Pakistan's President tries to avoid war
If he wants to avoid conflict he should aggressively go after the perps. Pakistan's government seems to blunder from fear of the extremist to fear of those reacting to the extremist and never finds a place to land in a solid position. It is time for it to chose against the religious bigots and stand on the side of the rest of the world.
Asif Ali Zardari, Pakistan’s president, made an urgent appeal to India on Sunday not to punish his country for the terror unleashed on Mumbai last week, warning that militants had the power to precipitate a war in the region.
As the government in New Delhi faced mounting domestic recriminations after the three-day terrorist rampage in Mumbai, Mr Zardari urged Manmohan Singh, India’s prime minister, to resist striking out at his government should investigations show that Pakistani militant groups were responsible for the attacks.
Speaking exclusively to the Financial Times, Pakistan’s president warned that provocation by rogue “non-state actors” posed the danger of a return to war between the nuclear-armed neighbours.
“Even if the militants are linked to Lashkar-i-tayyaba, [a prominent militant group linked to previous attacks against India] who do you think we are fighting?” asked Mr Zardari, whose country is battling al-Qaeda and Taliban militants on its shared border with Afghanistan.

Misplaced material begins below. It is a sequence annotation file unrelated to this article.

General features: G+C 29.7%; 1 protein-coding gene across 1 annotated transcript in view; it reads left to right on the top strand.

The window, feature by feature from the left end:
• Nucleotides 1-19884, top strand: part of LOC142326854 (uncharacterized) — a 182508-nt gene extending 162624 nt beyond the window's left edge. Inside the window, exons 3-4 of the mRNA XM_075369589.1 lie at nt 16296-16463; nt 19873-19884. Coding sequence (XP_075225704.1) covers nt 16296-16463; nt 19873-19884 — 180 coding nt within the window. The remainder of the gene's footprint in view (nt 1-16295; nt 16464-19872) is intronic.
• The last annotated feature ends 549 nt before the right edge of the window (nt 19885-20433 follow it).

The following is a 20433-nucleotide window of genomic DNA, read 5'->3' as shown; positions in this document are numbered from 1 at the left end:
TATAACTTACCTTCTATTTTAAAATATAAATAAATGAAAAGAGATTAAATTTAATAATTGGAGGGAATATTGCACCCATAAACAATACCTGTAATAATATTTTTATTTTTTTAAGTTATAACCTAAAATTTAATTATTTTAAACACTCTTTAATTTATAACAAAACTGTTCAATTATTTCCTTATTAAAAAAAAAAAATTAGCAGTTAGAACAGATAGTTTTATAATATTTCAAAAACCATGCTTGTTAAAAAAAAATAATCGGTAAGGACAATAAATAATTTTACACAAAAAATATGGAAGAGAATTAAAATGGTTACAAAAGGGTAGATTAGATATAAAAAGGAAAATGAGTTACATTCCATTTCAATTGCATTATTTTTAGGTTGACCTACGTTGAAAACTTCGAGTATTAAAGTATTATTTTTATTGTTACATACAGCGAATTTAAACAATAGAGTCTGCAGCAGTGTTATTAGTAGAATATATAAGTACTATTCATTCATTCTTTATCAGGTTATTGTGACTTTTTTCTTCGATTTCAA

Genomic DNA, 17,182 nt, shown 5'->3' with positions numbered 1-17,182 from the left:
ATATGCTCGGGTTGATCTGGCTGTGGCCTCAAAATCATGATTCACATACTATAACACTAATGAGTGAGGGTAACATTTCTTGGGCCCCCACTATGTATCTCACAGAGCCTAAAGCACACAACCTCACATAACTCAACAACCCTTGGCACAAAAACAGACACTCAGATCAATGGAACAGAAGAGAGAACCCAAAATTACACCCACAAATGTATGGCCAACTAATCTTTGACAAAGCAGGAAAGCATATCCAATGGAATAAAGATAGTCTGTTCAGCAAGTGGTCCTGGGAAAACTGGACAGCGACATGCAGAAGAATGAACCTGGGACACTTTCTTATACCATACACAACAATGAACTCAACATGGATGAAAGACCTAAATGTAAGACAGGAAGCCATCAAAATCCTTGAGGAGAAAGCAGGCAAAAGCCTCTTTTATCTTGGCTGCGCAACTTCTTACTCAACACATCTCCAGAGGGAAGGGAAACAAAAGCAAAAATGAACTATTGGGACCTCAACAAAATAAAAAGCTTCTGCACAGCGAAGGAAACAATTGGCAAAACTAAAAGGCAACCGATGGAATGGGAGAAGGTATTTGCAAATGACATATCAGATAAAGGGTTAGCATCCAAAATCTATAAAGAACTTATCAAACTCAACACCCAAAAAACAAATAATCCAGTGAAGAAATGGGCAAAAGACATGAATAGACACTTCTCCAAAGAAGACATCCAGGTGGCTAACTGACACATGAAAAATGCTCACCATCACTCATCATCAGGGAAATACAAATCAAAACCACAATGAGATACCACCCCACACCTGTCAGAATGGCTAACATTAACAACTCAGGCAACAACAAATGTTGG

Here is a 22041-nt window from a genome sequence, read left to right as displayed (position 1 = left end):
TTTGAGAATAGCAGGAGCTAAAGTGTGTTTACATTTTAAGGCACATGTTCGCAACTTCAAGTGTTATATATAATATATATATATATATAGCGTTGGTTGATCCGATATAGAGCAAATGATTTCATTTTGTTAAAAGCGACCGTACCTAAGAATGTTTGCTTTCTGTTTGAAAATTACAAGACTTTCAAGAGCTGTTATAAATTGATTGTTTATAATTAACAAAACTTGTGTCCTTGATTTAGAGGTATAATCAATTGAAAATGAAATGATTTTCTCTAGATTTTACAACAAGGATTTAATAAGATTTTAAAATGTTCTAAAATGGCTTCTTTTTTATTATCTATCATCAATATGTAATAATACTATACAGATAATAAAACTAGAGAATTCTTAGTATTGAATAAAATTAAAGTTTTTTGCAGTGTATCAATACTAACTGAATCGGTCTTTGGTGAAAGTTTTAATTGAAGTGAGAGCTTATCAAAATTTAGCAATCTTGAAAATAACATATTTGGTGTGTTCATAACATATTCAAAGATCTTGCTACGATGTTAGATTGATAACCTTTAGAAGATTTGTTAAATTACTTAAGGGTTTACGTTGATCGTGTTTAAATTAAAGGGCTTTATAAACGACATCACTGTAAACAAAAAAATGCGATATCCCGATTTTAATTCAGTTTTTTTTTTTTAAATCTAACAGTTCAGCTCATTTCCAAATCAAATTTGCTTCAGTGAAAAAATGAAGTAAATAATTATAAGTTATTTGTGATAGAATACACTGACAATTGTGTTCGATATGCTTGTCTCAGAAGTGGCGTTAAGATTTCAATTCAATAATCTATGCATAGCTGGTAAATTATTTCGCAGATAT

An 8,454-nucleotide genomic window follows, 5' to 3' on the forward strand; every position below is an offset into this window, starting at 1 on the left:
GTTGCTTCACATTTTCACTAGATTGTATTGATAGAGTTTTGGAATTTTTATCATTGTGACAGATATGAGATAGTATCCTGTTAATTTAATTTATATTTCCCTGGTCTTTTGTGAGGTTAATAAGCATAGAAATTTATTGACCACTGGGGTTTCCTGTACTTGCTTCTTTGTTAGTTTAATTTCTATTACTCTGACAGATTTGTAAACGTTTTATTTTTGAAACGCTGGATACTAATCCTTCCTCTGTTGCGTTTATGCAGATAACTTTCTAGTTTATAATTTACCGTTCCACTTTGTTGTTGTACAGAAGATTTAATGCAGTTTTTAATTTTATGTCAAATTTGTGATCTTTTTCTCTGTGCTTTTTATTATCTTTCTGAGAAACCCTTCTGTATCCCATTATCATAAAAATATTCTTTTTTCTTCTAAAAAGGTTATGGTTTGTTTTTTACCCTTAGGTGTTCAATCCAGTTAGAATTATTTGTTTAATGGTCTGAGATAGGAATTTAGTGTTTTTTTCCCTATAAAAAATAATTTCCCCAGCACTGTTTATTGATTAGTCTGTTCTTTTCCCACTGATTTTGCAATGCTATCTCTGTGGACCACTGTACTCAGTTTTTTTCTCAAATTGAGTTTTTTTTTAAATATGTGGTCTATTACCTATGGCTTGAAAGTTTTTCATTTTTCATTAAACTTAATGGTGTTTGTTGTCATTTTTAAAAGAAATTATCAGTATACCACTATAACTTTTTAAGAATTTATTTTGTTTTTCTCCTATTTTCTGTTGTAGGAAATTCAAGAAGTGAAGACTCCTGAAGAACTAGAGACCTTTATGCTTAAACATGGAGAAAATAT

“We live in troubled times where non-state actors have taken us to war before, whether it is the case of those who perpetrated [the] 9/11 [attacks on the US] or contributed to the escalation of the situation in Iraq,” said Mr Zardari.
“Now, events in Mumbai tell us that there are ongoing efforts to carry out copycat attacks by militants. We must all stand together to fight out this menace.”
The Indian government was on Sunday under intense pressure to respond aggressively to the attacks, which claimed at least 192 lives in a rampage by a team of well-organised terrorists. India’s security was being taken to “war level”, Sriprakash Jaiswal, the minister of state for home affairs told Reuters.